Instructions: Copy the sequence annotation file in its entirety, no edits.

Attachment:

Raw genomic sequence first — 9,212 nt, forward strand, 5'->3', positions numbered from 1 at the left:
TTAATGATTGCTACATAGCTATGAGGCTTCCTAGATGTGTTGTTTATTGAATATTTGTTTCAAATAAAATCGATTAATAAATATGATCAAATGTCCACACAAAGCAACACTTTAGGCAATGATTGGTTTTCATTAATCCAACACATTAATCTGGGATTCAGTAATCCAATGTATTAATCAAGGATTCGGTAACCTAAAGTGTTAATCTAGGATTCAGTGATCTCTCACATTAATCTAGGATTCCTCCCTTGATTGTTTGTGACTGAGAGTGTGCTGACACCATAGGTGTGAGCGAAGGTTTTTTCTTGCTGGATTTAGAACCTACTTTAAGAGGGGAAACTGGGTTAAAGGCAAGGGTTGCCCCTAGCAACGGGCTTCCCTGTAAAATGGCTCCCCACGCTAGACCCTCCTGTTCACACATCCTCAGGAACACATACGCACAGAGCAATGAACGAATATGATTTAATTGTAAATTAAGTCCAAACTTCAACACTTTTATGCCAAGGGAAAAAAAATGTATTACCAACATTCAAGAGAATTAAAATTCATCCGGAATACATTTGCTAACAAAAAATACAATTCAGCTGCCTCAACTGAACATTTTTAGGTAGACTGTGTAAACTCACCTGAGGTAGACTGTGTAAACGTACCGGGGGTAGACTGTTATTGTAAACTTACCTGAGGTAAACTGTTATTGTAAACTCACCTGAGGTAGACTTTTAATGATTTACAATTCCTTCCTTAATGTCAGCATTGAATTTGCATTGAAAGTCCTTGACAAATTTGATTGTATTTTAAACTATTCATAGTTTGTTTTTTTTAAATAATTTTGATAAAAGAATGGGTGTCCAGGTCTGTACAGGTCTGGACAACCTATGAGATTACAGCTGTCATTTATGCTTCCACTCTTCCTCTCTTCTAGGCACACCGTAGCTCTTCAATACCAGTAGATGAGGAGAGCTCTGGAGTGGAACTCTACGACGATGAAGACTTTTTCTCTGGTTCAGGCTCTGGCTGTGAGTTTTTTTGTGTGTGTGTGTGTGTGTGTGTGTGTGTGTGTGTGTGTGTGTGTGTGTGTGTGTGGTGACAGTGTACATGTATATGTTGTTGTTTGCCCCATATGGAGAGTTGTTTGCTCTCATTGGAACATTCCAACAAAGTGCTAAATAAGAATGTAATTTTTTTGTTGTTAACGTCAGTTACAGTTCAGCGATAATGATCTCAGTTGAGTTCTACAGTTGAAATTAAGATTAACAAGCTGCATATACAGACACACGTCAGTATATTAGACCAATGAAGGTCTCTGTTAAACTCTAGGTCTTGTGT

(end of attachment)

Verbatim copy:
Raw genomic sequence first — 9,212 nt, forward strand, 5'->3', positions numbered from 1 at the left:
TTAATGATTGCTACATAGCTATGAGGCTTCCTAGATGTGTTGTTTATTGAATATTTGTTTCAAATAAAATCGATTAATAAATATGATCAAATGTCCACACAAAGCAACACTTTAGGCAATGATTGGTTTTCATTAATCCAACACATTAATCTGGGATTCAGTAATCCAATGTATTAATCAAGGATTCGGTAACCTAAAGTGTTAATCTAGGATTCAGTGATCTCTCACATTAATCTAGGATTCCTCCCTTGATTGTTTGTGACTGAGAGTGTGCTGACACCATAGGTGTGAGCGAAGGTTTTTTCTTGCTGGATTTAGAACCTACTTTAAGAGGGGAAACTGGGTTAAAGGCAAGGGTTGCCCCTAGCAACGGGCTTCCCTGTAAAATGGCTCCCCACGCTAGACCCTCCTGTTCACACATCCTCAGGAACACATACGCACAGAGCAATGAACGAATATGATTTAATTGTAAATTAAGTCCAAACTTCAACACTTTTATGCCAAGGGAAAAAAAATGTATTACCAACATTCAAGAGAATTAAAATTCATCCGGAATACATTTGCTAACAAAAAATACAATTCAGCTGCCTCAACTGAACATTTTTAGGTAGACTGTGTAAACTCACCTGAGGTAGACTGTGTAAACGTACCGGGGGTAGACTGTTATTGTAAACTTACCTGAGGTAAACTGTTATTGTAAACTCACCTGAGGTAGACTTTTAATGATTTACAATTCCTTCCTTAATGTCAGCATTGAATTTGCATTGAAAGTCCTTGACAAATTTGATTGTATTTTAAACTATTCATAGTTTGTTTTTTTTAAATAATTTTGATAAAAGAATGGGTGTCCAGGTCTGTACAGGTCTGGACAACCTATGAGATTACAGCTGTCATTTATGCTTCCACTCTTCCTCTCTTCTAGGCACACCGTAGCTCTTCAATACCAGTAGATGAGGAGAGCTCTGGAGTGGAACTCTACGACGATGAAGACTTTTTCTCTGGTTCAGGCTCTGGCTGTGAGTTTTTTTGTGTGTGTGTGTGTGTGTGTGTGTGTGTGTGTGTGTGTGTGTGTGTGTGTGTGTGGTGACAGTGTACATGTATATGTTGTTGTTTGCCCCATATGGAGAGTTGTTTGCTCTCATTGGAACATTCCAACAAAGTGCTAAATAAGAATGTAATTTTTTTGTTGTTAACGTCAGTTACAGTTCAGCGATAATGATCTCAGTTGAGTTCTACAGTTGAAATTAAGATTAACAAGCTGCATATACAGACACACGTCAGTATATTAGACCAATGAAGGTCTCTGTTAAACTCTAGGTCTTGTGT